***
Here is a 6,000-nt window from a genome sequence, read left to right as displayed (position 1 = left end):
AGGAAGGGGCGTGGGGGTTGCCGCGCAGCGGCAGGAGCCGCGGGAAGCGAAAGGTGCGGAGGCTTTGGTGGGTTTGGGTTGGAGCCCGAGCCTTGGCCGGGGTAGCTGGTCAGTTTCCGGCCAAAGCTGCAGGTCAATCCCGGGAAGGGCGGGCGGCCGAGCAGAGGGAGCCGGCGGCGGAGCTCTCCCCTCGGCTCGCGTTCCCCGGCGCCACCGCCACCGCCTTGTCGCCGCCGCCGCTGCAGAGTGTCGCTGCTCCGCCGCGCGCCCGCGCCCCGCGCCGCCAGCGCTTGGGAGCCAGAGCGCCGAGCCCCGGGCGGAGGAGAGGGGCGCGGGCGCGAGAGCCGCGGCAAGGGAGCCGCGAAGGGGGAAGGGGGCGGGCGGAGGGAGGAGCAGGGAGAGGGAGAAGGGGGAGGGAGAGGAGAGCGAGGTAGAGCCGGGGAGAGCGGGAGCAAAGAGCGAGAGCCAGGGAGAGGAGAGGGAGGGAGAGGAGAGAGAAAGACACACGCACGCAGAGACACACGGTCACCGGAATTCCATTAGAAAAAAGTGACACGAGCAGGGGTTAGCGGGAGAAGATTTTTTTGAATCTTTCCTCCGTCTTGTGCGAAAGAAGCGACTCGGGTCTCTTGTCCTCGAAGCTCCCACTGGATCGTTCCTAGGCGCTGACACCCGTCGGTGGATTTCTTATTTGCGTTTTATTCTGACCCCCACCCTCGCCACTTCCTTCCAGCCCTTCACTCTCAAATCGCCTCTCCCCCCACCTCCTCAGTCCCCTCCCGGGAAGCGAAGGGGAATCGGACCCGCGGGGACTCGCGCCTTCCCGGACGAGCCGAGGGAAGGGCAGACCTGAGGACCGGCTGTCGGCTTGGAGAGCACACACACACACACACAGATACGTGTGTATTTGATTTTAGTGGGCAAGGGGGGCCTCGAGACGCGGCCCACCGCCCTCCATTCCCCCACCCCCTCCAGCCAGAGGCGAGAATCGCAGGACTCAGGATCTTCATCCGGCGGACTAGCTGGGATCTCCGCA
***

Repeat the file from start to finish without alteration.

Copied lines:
Here is a 6,000-nt window from a genome sequence, read left to right as displayed (position 1 = left end):
AGGAAGGGGCGTGGGGGTTGCCGCGCAGCGGCAGGAGCCGCGGGAAGCGAAAGGTGCGGAGGCTTTGGTGGGTTTGGGTTGGAGCCCGAGCCTTGGCCGGGGTAGCTGGTCAGTTTCCGGCCAAAGCTGCAGGTCAATCCCGGGAAGGGCGGGCGGCCGAGCAGAGGGAGCCGGCGGCGGAGCTCTCCCCTCGGCTCGCGTTCCCCGGCGCCACCGCCACCGCCTTGTCGCCGCCGCCGCTGCAGAGTGTCGCTGCTCCGCCGCGCGCCCGCGCCCCGCGCCGCCAGCGCTTGGGAGCCAGAGCGCCGAGCCCCGGGCGGAGGAGAGGGGCGCGGGCGCGAGAGCCGCGGCAAGGGAGCCGCGAAGGGGGAAGGGGGCGGGCGGAGGGAGGAGCAGGGAGAGGGAGAAGGGGGAGGGAGAGGAGAGCGAGGTAGAGCCGGGGAGAGCGGGAGCAAAGAGCGAGAGCCAGGGAGAGGAGAGGGAGGGAGAGGAGAGAGAAAGACACACGCACGCAGAGACACACGGTCACCGGAATTCCATTAGAAAAAAGTGACACGAGCAGGGGTTAGCGGGAGAAGATTTTTTTGAATCTTTCCTCCGTCTTGTGCGAAAGAAGCGACTCGGGTCTCTTGTCCTCGAAGCTCCCACTGGATCGTTCCTAGGCGCTGACACCCGTCGGTGGATTTCTTATTTGCGTTTTATTCTGACCCCCACCCTCGCCACTTCCTTCCAGCCCTTCACTCTCAAATCGCCTCTCCCCCCACCTCCTCAGTCCCCTCCCGGGAAGCGAAGGGGAATCGGACCCGCGGGGACTCGCGCCTTCCCGGACGAGCCGAGGGAAGGGCAGACCTGAGGACCGGCTGTCGGCTTGGAGAGCACACACACACACACACAGATACGTGTGTATTTGATTTTAGTGGGCAAGGGGGGCCTCGAGACGCGGCCCACCGCCCTCCATTCCCCCACCCCCTCCAGCCAGAGGCGAGAATCGCAGGACTCAGGATCTTCATCCGGCGGACTAGCTGGGATCTCCGCA